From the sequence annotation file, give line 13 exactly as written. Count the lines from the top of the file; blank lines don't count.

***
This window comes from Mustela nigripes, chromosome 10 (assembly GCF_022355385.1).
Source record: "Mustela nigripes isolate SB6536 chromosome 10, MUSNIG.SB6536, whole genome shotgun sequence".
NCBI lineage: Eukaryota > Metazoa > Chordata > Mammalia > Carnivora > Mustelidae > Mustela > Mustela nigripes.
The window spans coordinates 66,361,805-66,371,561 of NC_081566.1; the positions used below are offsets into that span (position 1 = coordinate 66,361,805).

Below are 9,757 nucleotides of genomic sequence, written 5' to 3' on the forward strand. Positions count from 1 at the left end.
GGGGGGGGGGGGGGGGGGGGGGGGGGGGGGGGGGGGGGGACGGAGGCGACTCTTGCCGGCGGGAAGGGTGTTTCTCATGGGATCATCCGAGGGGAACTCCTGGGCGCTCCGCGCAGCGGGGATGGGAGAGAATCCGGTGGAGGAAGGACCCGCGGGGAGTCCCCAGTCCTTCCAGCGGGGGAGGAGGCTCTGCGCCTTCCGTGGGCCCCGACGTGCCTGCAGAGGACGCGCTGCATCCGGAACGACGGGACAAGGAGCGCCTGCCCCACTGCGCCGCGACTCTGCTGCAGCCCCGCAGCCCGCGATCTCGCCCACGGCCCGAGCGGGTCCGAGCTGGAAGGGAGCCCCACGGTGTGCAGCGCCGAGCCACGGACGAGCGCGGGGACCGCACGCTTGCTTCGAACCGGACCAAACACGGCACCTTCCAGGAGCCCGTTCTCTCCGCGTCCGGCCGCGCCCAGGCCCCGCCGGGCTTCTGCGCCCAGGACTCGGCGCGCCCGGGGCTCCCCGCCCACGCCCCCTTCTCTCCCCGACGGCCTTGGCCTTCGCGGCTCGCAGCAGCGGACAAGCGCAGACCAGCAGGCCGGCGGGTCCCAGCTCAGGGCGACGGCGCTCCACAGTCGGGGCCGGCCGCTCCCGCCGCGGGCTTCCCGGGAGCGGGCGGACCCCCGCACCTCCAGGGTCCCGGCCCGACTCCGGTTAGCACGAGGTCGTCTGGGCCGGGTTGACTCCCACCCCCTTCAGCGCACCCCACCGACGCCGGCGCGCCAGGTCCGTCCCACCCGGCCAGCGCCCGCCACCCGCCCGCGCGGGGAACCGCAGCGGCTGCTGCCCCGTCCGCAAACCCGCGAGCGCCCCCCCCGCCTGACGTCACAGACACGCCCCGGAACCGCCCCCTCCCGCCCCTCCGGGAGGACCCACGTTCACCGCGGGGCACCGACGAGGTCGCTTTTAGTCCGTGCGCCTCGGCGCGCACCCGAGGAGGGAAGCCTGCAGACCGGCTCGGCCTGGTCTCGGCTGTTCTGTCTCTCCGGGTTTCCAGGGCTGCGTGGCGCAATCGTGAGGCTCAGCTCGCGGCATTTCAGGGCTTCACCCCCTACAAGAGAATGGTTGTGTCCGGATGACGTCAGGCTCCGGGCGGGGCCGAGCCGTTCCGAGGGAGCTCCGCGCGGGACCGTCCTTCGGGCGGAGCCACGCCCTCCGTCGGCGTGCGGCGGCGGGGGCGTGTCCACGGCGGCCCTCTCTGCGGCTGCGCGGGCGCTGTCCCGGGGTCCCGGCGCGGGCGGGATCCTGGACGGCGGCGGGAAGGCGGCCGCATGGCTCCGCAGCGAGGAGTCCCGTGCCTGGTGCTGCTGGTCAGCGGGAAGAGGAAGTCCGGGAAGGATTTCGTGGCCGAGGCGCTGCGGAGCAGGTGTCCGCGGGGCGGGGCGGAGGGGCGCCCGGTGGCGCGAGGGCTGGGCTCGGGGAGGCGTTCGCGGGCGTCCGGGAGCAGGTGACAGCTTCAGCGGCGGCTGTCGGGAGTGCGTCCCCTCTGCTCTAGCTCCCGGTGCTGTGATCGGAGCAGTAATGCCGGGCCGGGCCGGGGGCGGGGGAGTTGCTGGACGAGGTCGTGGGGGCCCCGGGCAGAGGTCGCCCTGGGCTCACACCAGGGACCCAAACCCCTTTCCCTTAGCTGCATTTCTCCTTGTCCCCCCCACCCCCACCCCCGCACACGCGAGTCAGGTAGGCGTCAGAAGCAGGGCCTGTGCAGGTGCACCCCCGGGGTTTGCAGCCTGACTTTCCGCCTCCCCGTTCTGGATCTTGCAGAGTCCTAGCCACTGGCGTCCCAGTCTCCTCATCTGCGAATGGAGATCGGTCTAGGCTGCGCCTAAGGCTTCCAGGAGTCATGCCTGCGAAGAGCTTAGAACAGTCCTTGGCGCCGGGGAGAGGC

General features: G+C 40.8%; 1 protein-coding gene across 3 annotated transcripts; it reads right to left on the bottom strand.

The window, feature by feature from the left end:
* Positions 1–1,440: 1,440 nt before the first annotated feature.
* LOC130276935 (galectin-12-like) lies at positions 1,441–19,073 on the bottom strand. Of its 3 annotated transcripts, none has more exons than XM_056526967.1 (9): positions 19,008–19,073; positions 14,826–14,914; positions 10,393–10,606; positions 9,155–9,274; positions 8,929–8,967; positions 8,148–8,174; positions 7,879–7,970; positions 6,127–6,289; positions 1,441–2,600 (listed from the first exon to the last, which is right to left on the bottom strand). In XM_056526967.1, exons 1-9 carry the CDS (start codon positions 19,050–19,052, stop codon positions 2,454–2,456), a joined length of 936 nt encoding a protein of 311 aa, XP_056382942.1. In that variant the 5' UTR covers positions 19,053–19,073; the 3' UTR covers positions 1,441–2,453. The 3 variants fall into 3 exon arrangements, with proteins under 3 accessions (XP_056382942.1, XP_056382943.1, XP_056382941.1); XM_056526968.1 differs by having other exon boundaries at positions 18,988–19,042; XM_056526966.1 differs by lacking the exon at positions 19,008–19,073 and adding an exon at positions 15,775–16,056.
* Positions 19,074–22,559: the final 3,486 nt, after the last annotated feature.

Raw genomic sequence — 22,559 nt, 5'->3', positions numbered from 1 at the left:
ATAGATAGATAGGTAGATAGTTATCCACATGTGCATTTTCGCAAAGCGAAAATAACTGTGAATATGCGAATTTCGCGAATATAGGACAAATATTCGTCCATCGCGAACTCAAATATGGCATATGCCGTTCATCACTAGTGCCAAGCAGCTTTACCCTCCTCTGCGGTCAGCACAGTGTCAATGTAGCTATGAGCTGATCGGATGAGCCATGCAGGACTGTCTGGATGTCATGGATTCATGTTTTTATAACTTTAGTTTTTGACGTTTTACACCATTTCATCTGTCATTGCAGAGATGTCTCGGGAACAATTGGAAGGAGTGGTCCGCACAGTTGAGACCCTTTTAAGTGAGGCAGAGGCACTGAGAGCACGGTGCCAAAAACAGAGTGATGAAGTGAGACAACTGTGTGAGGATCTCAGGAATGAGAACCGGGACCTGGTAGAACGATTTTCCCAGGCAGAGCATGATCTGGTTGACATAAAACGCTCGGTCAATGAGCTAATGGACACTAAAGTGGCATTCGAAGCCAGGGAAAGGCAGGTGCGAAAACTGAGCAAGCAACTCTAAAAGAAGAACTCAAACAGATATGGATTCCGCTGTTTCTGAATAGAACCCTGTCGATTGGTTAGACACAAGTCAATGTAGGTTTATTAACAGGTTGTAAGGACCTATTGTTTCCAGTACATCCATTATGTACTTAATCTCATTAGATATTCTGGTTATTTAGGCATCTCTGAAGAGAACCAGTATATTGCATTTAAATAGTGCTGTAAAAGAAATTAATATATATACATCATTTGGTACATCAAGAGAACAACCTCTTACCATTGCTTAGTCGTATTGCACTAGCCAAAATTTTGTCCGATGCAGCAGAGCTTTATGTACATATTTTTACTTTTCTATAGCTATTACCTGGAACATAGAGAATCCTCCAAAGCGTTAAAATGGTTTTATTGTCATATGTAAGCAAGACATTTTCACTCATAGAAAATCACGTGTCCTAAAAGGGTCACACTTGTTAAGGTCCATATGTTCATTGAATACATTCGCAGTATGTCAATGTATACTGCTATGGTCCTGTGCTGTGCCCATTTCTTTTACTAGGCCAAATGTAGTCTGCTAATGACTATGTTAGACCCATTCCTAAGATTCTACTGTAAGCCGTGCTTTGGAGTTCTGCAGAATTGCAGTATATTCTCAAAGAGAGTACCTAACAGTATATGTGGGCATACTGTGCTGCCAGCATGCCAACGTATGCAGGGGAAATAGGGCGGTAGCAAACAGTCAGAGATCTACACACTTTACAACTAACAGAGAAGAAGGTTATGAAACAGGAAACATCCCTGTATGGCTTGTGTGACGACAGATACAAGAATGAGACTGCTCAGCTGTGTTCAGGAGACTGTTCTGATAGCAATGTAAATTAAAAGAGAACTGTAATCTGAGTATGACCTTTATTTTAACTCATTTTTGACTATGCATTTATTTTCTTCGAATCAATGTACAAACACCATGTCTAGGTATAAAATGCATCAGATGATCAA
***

ATAGATAGATAGGTAGATAGTTATCCACATGTGCATTTTCGCAAAGCGAAAATAACTGTGAATATGCGAATTTCGCGAATATAGGACAAATATTCGTCCATCGCGAACTCAAATATGGCATATGCCGTTCATCACTAGTGCCAAGCAGCTTTACCCTCCTCTGCGGTCAGCACAGTGTCAATGTAGCTATGAGCTGATCGGATGAGCCATGCAGGACTGTCTGGATGTCATGGATTCATGTTTTTATAACTTTAGTTTTTGACGTTTTACACCATTTCATCTGTCATTGCAGAGATGTCTCGGGAACAATTGGAAGGAGTGGTCCGCACAGTTGAGACCCTTTTAAGTGAGGCAGAGGCACTGAGAGCACGGTGCCAAAAACAGAGTGATGAAGTGAGACAACTGTGTGAGGATCTCAGGAATGAGAACCGGGACCTGGTAGAACGATTTTCCCAGGCAGAGCATGATCTGGTTGACATAAAACGCTCGGTCAATGAGCTAATGGACACTAAAGTGGCATTCGAAGCCAGGGAAAGGCAGGTGCGAAAACTGAGCAAGCAACTCTAAAAGAAGAACTCAAACAGATATGGATTCCGCTGTTTCTGAATAGAACCCTGTCGATTGGTTAGACACAAGTCAATGTAGGTTTATTAACAGGTTGTAAGGACCTATTGTTTCCAGTACATCCATTATGTACTTAATCTCATTAGATATTCTGGTTATTTAGGCATCTCTGAAGAGAACCAGTATATTGCATTTAAATAGTGCTGTAAAAGAAATTAATATATATACATCATTTGGTACATCAAGAGAACAACCTCTTACCATTGCTTAGTCGTATTGCACTAGCCAAAATTTTGTCCGATGCAGCAGAGCTTTATGTACATATTTTTACTTTTCTATAGCTATTACCTGGAACATAGAGAATCCTCCAAAGCGTTAAAATGGTTTTATTGTCATATGTAAGCAAGACATTTTCACTCATAGAAAATCACGTGTCCTAAAAGGGTCACACTTGTTAAGGTCCATATGTTCATTGAATACATTCGCAGTATGTCAATGTATACTGCTATGGTCCTGTGCTGTGCCCATTTCTTTTACTAGGCCAAATGTAGTCTGCTAATGACTATGTTAGACCCATTCCTAAGATTCTACTGTAAGCCGTGCTTTGGAGTTCTGCAGAATTGCAGTATATTCTCAAAGAGAGTACCTAACAGTATATGTGGGCATACTGTGCTGCCAGCATGCCAACGTATGCAGGGGAAATAGGGCGGTAGCAAACAGTCAGAGATCTACACACTTTACAACTAACAGAGAAGAAGGTTATGAAACAGGAAACATCCCTGTATGGCTTGTGTGACGACAGATACAAGAATGAGACTGCTCAGCTGTGTTCAGGAGACTGTTCTGATAGCAATGTAAATTAAAAGAGAACTGTAATCTGAGTATGACCTTTATTTTAACTCATTTTTGACTATGCATTTATTTTCTTCGAATCAATGTACAAACACCATGTCTAGGTATAAAATGCATCAGATGATCAA